Triton (mythology)

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Triton (mythology): Triton (/ˈtraɪtɒn/; Greek: Τρίτων, translit. Trítōn) is a Greek god of the sea, the son of Poseidon and Amphitrite, god and goddess of the sea respectively
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Scylla: In Greek mythology, Scylla (/ˈsɪlə/ SIL-ə; Greek: Σκύλλα, translit. Skúlla, pronounced [skýlːa]) is a legendary monster who lives on one side of a narrow
Kratos (mythology): In Greek mythology, Kratos (or Cratos) is the divine personification of strength. He is the son of Pallas and Styx. Kratos and his siblings Nike ('Victory')
Siren (mythology): In Greek mythology, the sirens (Ancient Greek: singular: Σειρήν, Seirḗn; plural: Σειρῆνες, Seirênes) were dangerous creatures who lured nearby sailors
Sprite (folklore): A sprite is a supernatural entity in European mythology. They are often depicted as fairy-like creatures or as an ethereal entity. The word sprite is
Athena: Pre-Dynastic period. In Greek mythology, Athena was reported to have visited mythological sites in North Africa, including Libya's Triton River and the Phlegraean
Piero di Cosimo: Queen Hypsipyle with the Women of Lemnos (ca 1499) Private Collection Tritons and Nereids, Oil on Panel, 37x158 cm, Milan, Altomani collection Allegory
Rupert Bunny: He gained an honourable mention at the Paris Salon of 1890 with his painting Tritons and a bronze medal at the Paris Exposition Universelle in 1900 with
Galatea (Raphael): inspired by ancient Roman painting. At the left, a Triton (partly man, partly fish) abducts a sea nymph; behind them, another Triton uses a shell as a trumpet
Venus Anadyomene: popular with Baroque and Rococo painters, who made up large groups with attending cherubs, sea-nymphs, sea-horses, and tritons around the goddess; these might
Neptune and Triton: Neptune and Triton is an early sculpture by the Italian artist Gian Lorenzo Bernini. It is housed in the Victoria and Albert Museum of London and was executed
Hebe (mythology): Hebe (/ˈhiːbiː/; Greek: Ἥβη), in ancient Greek religion and mythology, is the goddess of youth or the prime of life (Roman equivalent: Juventas). She
Index of ancient Greece-related articles: (mythology) Calyx-Krater by the artist called the Painter of the Berlin Hydria depicting an Amazonomachy Cameirus (mythology) Campanian vase painting Campe
Helios: In ancient Greek religion and mythology, Helios (/ˈhiːliəs, -ɒs/; Ancient Greek: Ἥλιος, lit. 'Sun'; Homeric Greek: Ἠέλιος) is the god and personification
Caduceus: the staff carried by Hermes in Greek mythology and consequently by Hermes Trismegistus in Greco-Egyptian mythology. The same staff was also borne by heralds
Hermes: (/ˈhɜːrmiːz/; Greek: Ἑρμῆς) is an Olympian deity in ancient Greek religion and mythology. Hermes is considered the herald of the gods. He is also considered the
Persephone: In ancient Greek mythology and religion, Persephone (/pərˈsɛfəniː/ pər-SEF-ə-nee; Greek: Περσεφόνη, romanized: Persephónē), also called Kore or Cora (/ˈkɔːriː/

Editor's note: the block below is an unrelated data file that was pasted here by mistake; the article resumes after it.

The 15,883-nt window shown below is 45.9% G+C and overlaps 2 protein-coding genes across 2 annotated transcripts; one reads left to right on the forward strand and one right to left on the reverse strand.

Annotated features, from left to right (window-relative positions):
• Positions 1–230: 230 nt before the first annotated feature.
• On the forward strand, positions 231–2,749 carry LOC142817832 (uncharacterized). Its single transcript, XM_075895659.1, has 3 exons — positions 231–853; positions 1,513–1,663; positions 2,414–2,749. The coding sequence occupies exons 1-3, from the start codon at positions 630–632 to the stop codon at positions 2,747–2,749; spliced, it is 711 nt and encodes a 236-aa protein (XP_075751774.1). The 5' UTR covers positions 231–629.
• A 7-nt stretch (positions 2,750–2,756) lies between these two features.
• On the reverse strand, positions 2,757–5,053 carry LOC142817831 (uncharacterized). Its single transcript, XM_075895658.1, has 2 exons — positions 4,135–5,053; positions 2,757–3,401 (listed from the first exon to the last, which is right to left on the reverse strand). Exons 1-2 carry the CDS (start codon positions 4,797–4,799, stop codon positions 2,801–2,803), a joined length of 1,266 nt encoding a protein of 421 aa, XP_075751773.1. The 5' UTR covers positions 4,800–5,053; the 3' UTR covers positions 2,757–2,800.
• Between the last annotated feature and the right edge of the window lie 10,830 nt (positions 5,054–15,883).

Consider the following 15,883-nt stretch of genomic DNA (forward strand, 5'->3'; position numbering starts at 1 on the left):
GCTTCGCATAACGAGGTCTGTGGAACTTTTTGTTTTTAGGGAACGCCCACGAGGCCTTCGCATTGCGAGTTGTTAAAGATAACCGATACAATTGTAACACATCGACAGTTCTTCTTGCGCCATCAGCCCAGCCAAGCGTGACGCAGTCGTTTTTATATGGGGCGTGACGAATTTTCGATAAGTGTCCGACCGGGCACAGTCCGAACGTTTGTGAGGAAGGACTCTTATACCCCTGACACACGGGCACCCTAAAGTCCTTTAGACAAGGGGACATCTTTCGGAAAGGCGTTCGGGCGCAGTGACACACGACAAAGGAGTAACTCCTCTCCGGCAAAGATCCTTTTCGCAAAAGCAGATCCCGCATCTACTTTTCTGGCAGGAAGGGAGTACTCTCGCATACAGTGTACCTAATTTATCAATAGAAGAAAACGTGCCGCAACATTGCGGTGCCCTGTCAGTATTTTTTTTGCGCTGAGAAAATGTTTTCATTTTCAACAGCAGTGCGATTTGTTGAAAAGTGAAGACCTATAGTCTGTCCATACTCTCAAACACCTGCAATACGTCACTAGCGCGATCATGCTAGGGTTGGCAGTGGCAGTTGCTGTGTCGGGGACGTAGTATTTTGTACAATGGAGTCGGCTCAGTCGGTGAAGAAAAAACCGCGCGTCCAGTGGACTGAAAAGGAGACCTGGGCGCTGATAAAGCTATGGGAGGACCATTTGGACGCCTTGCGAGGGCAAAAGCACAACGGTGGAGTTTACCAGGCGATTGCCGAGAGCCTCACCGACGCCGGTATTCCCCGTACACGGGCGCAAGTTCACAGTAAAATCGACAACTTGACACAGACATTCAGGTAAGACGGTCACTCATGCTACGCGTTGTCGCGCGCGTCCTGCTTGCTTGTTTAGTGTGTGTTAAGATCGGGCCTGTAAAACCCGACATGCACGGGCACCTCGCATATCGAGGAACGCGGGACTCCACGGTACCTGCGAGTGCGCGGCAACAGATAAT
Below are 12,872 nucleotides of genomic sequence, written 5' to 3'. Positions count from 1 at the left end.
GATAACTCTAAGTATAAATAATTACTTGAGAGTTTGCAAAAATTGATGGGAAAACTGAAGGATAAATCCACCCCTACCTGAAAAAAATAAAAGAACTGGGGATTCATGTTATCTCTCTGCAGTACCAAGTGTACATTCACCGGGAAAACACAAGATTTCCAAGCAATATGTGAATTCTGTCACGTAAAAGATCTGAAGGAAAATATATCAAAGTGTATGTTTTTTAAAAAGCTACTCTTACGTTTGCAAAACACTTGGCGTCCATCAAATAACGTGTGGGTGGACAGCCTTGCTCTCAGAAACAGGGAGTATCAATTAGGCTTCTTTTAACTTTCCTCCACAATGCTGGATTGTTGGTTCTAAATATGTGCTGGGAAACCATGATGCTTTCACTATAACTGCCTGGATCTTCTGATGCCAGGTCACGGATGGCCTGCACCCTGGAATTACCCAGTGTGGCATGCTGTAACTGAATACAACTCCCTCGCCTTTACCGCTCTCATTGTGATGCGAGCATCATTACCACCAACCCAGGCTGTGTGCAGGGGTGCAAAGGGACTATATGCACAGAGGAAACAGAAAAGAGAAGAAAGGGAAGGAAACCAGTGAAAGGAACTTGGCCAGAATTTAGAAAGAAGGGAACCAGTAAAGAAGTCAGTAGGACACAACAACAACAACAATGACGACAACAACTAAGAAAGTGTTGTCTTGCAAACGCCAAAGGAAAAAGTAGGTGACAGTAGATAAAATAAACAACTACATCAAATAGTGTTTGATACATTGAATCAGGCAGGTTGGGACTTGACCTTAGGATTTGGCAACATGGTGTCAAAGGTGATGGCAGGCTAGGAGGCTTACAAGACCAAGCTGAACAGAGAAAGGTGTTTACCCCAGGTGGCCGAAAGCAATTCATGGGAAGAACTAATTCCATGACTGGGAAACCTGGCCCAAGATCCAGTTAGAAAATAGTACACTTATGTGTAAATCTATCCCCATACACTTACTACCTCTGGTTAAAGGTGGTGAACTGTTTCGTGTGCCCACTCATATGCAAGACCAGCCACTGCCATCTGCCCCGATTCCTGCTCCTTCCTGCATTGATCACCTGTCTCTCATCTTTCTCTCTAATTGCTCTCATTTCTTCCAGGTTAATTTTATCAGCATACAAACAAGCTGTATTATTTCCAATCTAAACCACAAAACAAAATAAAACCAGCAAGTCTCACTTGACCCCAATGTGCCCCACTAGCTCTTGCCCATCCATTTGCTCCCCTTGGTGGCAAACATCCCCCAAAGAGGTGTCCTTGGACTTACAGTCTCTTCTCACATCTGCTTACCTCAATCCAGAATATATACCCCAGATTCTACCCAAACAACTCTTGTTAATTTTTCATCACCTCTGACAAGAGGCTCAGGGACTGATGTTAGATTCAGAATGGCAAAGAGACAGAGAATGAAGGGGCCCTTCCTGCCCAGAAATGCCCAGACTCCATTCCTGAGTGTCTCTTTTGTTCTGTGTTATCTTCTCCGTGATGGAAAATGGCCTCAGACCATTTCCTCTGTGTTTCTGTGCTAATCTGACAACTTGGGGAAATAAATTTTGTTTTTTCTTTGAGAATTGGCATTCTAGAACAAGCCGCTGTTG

Leucothoe (mythology): In Greek mythology, Leucothoe (Ancient Greek: Λευκοθόη) may refer to the following figures: Leucothoe, the Nereid of the sea's brine and one of the fifty
Proto-Indo-European mythology: Proto-Indo-European mythology is the body of myths and deities associated with the Proto-Indo-Europeans, the hypothetical speakers of the reconstructed
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Artemis: In Greek mythology and religion, Artemis (/ˈɑːrtɛmɪs/; Greek: Ἄρτεμις) is the goddess of the hunt, the wilderness, wild animals, nature, vegetation, childbirth
Salvator Rosa: –1673) is best known today as an Italian Baroque painter, whose romanticized landscapes and history paintings, often set in dark and untamed nature, exerted
Centaur: Latin: centaurus), or occasionally hippocentaur, is a creature from Greek mythology with the upper body of a human and the lower body and legs of a horse
Light in painting: fantastic beings, such as nymphs, satyrs, tritons or naiads, with a somber and somewhat morbid style, such as his painting The Island of the Dead (1880, Metropolitan
Hera: marriage, family and women in childbirth in ancient Greek religion and mythology. She is one of the twelve Olympians, sister and wife of Zeus, and daughter
Hephaestus: Hestia), and volcanoes. Hephaestus's Roman counterpart is Vulcan. In Greek mythology, Hephaestus was either the son of Zeus and Hera or he was Hera's parthenogenous
Leto: allowing a combination of mythology with landscape painting and peasant scenes, thus combining history painting and genre painting. It is represented in the
Eos: In Greek mythology and religion, Eos (/ˈiːɒs/; Ionic and Homeric Greek Ἠώς Ēṓs, Attic Ἕως Héōs, "dawn", pronounced [ɛːɔ̌ːs] or [héɔːs]; Aeolic Αὔως Aúōs
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Dionysus: Baroque painting frequently painted the Bacchic followers, as in Van Dyck's Drunken Silenus and many works by Rubens; Poussin was another regular painter of